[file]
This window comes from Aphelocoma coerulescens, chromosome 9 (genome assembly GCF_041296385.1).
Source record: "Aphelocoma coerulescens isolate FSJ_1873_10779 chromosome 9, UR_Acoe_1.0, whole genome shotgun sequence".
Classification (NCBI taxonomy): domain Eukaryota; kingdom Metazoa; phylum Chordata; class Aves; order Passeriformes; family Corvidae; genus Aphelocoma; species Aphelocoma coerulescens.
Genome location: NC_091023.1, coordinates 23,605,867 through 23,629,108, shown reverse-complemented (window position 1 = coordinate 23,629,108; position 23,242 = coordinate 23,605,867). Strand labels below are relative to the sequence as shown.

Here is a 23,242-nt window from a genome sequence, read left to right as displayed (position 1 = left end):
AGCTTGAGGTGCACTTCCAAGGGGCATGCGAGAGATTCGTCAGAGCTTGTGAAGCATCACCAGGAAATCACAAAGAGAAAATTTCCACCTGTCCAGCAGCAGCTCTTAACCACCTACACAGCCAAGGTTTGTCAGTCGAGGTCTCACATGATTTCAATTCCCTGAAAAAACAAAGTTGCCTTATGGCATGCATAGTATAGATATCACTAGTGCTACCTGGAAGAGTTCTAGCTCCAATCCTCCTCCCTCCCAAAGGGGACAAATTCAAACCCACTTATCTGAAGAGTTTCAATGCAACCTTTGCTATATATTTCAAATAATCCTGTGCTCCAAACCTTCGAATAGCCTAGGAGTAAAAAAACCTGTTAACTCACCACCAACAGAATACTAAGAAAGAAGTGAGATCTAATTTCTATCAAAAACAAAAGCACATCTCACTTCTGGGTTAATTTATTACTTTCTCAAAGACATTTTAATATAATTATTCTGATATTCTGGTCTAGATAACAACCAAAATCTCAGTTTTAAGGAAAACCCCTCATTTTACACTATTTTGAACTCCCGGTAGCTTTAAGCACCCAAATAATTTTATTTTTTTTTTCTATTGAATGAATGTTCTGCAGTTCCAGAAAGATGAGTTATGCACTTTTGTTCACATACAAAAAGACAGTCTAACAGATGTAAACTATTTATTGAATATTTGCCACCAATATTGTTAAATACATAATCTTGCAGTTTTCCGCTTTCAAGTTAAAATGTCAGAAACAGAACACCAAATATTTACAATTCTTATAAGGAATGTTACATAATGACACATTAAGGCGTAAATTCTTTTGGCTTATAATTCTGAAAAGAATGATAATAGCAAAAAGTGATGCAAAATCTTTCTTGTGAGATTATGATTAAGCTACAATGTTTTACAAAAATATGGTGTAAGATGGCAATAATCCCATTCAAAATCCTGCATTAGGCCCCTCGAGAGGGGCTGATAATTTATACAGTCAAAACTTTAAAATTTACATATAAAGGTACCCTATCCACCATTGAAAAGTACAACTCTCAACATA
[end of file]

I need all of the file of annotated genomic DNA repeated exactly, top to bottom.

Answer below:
This window comes from Aphelocoma coerulescens, chromosome 9 (genome assembly GCF_041296385.1).
Source record: "Aphelocoma coerulescens isolate FSJ_1873_10779 chromosome 9, UR_Acoe_1.0, whole genome shotgun sequence".
Classification (NCBI taxonomy): domain Eukaryota; kingdom Metazoa; phylum Chordata; class Aves; order Passeriformes; family Corvidae; genus Aphelocoma; species Aphelocoma coerulescens.
Genome location: NC_091023.1, coordinates 23,605,867 through 23,629,108, shown reverse-complemented (window position 1 = coordinate 23,629,108; position 23,242 = coordinate 23,605,867). Strand labels below are relative to the sequence as shown.

Here is a 23,242-nt window from a genome sequence, read left to right as displayed (position 1 = left end):
AGCTTGAGGTGCACTTCCAAGGGGCATGCGAGAGATTCGTCAGAGCTTGTGAAGCATCACCAGGAAATCACAAAGAGAAAATTTCCACCTGTCCAGCAGCAGCTCTTAACCACCTACACAGCCAAGGTTTGTCAGTCGAGGTCTCACATGATTTCAATTCCCTGAAAAAACAAAGTTGCCTTATGGCATGCATAGTATAGATATCACTAGTGCTACCTGGAAGAGTTCTAGCTCCAATCCTCCTCCCTCCCAAAGGGGACAAATTCAAACCCACTTATCTGAAGAGTTTCAATGCAACCTTTGCTATATATTTCAAATAATCCTGTGCTCCAAACCTTCGAATAGCCTAGGAGTAAAAAAACCTGTTAACTCACCACCAACAGAATACTAAGAAAGAAGTGAGATCTAATTTCTATCAAAAACAAAAGCACATCTCACTTCTGGGTTAATTTATTACTTTCTCAAAGACATTTTAATATAATTATTCTGATATTCTGGTCTAGATAACAACCAAAATCTCAGTTTTAAGGAAAACCCCTCATTTTACACTATTTTGAACTCCCGGTAGCTTTAAGCACCCAAATAATTTTATTTTTTTTTTCTATTGAATGAATGTTCTGCAGTTCCAGAAAGATGAGTTATGCACTTTTGTTCACATACAAAAAGACAGTCTAACAGATGTAAACTATTTATTGAATATTTGCCACCAATATTGTTAAATACATAATCTTGCAGTTTTCCGCTTTCAAGTTAAAATGTCAGAAACAGAACACCAAATATTTACAATTCTTATAAGGAATGTTACATAATGACACATTAAGGCGTAAATTCTTTTGGCTTATAATTCTGAAAAGAATGATAATAGCAAAAAGTGATGCAAAATCTTTCTTGTGAGATTATGATTAAGCTACAATGTTTTACAAAAATATGGTGTAAGATGGCAATAATCCCATTCAAAATCCTGCATTAGGCCCCTCGAGAGGGGCTGATAATTTATACAGTCAAAACTTTAAAATTTACATATAAAGGTACCCTATCCACCATTGAAAAGTACAACTCTCAACATA